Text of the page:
Traditions. Many of our families have them. You may remember my last column talked about the “new” Parmenter tradition of celebrating Thanksgiving somewhere in the desert – dinner by lanterns and headlamps, turkeys and sweet potatoes in Dutch ovens.
That one actually turned out wonderfully, as we all enjoyed the last moments of sunlight and warmth that were gobbled up by the glowing campfire.
And, if you have been a reader of this article for a while now, you may remember me, somewhat tongue-in-cheek, discussing the tradition of the Parmenter family Christmas tree. Or, more specifically, the length of time the family Christmas tree graced our living room.
As you reflect on your own traditions, don’t forget about some of the others.
Like, why we kiss underneath a parasitic plant.
Mistletoe can be found throughout the world; however, in Colorado, we typically see five different types that affect our conifers, all within the genus Arceuthobium (there is also a less destructive species – Phoradendron juniperinum – that can affect junipers). These dwarf mistletoes produce root-like structures that have the ability to grow through the bark and into the wood where they extract water and nutrients from the host plant. As the plant grows it can produce a witches’ broom. This distortion is much more visible to the human eye, and with closer examination, one can see the yellowish-green shoots of this parasitic plant. If left, the mistletoe can eventually kill the host plant.
As a refresher, we are kissing under a parasitic plant that can kill trees. Not bad. I could live with that on my conscience.
Mistletoes are dioecious, meaning the plants are either male or female. The berries (fruits with seeds) that the females produce are attractive to birds and, hence, can be spread long distances. In fact, mistletoe is a combination of two Anglo Saxon words: “mistel,” meaning dun, and “tan,” meaning stick.
Mistletoes also can disperse their seeds by explosion. Amazingly enough, the sticky seeds of the Arceuthobium species can be shot out of the fruit at speeds near 60 mph. These sticky seeds adhere to nearby trees, penetrate the tree’s bark, and the life cycle continues.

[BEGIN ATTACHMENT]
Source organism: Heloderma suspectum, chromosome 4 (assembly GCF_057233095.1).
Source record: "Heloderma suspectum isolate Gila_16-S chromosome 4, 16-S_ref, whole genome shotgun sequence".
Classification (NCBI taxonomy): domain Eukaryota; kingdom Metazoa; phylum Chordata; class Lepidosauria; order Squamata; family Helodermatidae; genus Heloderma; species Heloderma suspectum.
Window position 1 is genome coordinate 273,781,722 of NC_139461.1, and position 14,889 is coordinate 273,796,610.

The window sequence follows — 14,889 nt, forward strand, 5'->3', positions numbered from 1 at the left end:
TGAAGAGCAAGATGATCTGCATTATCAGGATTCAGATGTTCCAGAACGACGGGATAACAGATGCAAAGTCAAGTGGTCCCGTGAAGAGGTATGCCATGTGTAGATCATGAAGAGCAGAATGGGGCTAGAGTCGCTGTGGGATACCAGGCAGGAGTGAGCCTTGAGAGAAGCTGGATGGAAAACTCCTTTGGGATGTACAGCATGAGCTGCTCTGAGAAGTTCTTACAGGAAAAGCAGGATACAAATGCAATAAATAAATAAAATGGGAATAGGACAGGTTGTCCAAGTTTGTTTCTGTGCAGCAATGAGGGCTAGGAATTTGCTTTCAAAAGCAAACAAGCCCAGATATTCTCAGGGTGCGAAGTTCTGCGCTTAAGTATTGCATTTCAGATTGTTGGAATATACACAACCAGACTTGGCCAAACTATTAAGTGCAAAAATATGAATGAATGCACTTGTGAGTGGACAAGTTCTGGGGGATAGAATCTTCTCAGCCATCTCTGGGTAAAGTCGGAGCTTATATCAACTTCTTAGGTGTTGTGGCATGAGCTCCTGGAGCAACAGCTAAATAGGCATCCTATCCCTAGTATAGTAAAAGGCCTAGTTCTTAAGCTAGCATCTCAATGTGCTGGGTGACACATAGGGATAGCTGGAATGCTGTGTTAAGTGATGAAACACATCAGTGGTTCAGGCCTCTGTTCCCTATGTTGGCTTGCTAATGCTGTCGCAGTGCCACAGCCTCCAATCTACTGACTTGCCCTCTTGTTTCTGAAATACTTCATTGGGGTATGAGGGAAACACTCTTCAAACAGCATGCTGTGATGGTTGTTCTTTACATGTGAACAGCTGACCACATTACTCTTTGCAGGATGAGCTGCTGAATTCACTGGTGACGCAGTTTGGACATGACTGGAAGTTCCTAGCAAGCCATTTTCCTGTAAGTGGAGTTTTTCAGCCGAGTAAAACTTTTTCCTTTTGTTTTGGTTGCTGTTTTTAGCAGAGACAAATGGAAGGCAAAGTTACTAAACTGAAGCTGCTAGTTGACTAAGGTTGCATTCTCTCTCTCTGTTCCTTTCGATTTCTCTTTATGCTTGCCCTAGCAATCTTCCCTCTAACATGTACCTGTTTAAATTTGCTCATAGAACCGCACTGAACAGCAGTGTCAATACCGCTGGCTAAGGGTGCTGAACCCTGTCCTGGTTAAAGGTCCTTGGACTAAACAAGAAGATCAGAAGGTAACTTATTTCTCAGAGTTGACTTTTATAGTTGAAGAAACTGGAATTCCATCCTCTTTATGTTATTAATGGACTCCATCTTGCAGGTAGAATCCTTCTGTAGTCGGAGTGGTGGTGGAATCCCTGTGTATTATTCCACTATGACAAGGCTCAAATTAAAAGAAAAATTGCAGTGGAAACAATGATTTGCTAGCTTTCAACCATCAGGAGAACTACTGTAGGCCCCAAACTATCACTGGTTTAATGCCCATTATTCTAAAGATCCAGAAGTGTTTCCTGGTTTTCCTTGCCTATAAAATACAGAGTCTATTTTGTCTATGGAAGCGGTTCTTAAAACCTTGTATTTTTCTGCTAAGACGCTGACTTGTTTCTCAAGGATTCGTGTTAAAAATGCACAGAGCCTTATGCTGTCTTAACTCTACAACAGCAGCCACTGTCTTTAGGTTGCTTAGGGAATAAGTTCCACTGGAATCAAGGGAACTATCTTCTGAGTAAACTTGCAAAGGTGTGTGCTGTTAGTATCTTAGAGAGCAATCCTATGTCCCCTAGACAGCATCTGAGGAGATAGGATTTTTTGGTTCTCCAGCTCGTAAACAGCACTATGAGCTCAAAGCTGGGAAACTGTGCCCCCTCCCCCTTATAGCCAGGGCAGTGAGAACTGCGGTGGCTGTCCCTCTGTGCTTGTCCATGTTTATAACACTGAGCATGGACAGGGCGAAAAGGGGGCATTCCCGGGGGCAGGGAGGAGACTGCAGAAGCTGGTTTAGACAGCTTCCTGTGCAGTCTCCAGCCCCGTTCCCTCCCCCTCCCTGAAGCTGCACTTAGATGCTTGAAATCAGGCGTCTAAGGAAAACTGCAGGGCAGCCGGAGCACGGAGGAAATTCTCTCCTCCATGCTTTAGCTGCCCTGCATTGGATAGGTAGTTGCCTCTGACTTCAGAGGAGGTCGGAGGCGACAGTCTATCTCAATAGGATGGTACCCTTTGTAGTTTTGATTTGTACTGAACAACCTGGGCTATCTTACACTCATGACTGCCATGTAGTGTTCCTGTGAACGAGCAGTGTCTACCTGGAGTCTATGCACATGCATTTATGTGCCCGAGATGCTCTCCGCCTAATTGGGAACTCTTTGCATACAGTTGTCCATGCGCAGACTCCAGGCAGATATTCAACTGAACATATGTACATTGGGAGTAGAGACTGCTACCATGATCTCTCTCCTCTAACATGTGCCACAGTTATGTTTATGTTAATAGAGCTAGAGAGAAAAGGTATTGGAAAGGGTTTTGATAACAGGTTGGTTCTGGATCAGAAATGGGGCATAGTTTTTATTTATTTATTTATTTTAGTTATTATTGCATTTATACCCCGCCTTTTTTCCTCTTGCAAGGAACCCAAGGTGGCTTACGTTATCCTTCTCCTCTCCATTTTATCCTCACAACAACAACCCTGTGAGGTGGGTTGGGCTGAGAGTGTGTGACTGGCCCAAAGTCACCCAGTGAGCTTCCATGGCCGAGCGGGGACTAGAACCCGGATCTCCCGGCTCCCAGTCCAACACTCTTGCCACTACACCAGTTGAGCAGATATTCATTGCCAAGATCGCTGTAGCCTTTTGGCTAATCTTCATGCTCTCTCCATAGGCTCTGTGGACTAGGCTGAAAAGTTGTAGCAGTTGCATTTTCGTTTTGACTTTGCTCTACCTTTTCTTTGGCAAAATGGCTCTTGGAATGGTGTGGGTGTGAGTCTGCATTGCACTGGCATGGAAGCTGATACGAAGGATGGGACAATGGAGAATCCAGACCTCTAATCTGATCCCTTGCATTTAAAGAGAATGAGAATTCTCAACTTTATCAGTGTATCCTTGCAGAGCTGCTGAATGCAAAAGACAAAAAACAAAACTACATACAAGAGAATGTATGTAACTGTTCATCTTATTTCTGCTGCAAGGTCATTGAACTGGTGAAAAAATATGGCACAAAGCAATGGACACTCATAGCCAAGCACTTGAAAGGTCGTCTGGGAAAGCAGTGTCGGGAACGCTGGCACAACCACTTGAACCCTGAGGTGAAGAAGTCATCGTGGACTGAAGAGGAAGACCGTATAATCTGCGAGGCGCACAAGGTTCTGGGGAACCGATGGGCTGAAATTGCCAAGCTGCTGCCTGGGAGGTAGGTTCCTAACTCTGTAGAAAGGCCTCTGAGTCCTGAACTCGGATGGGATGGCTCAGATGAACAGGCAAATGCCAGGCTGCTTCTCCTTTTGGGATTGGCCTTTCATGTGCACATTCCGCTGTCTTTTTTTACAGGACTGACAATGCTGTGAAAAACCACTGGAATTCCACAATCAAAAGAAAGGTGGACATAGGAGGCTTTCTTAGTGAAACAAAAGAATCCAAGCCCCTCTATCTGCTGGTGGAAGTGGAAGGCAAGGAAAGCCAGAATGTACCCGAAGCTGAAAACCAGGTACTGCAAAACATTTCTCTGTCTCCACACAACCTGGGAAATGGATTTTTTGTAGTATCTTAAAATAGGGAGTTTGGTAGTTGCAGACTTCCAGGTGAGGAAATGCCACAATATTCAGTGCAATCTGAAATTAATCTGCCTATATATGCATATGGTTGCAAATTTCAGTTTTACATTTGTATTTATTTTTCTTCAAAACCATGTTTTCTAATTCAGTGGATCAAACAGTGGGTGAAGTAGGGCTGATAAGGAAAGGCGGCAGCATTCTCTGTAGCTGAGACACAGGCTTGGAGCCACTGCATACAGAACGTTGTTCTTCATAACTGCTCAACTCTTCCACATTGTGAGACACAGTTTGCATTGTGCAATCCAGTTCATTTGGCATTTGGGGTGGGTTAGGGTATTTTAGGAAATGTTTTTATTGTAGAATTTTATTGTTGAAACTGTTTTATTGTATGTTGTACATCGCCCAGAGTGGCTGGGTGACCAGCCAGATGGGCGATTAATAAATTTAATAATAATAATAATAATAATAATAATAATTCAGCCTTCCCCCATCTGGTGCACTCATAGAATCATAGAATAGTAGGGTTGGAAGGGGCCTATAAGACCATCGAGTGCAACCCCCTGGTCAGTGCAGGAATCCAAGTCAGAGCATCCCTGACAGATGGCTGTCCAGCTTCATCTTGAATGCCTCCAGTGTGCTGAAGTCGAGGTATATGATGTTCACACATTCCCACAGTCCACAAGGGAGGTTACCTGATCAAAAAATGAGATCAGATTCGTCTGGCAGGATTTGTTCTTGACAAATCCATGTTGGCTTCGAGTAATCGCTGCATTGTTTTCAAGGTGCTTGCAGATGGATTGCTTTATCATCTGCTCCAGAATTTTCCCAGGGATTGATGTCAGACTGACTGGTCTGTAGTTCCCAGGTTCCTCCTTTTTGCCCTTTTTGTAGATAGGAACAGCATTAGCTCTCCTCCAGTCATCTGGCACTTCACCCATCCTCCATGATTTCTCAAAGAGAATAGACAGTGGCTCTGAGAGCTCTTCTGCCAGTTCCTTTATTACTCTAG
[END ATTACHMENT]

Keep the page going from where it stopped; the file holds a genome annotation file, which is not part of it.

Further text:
But back to why we kiss under it. Many historians believe that the tradition can be traced back to Norse mythology and is associated with the goddess Frigg and her son Baldr, who was the second son of Odin. Baldr apparently had a bad dream, which freaked his mother out, because if he died, then all life on Earth would end. So she took it upon herself to seek a promise from every animal and plant not to harm her son.
Unfortunately, Baldr had one enemy – Loki (god of evil) – and through great persistence, Loki found the one plant that Frigg easily overlooked: mistletoe. Loki made an arrow of the mistletoe, which was eventually shot at Baldr and killed him.
To make a long story short (Really, it’s a great story. Baldr’s blind brother is the one who shot him, Baldr was ceremonially burnt upon his ship, his wife threw herself on the funeral fire, as did his horse, etc. – the makings of a holiday blockbuster.), the tears shed from Frigg turned into the mistletoe’s berries and she decreed that mistletoe would never be used as a weapon. And like all good stories, Baldr is brought back to life, and Frigg says if people stand underneath mistletoe, then no harm will come to them. In fact, they will receive – you guessed it – a kiss.
email@example.com or 382-6464. Darrin Parmenter is director and horticulture agent of the La Plata County Extension Office.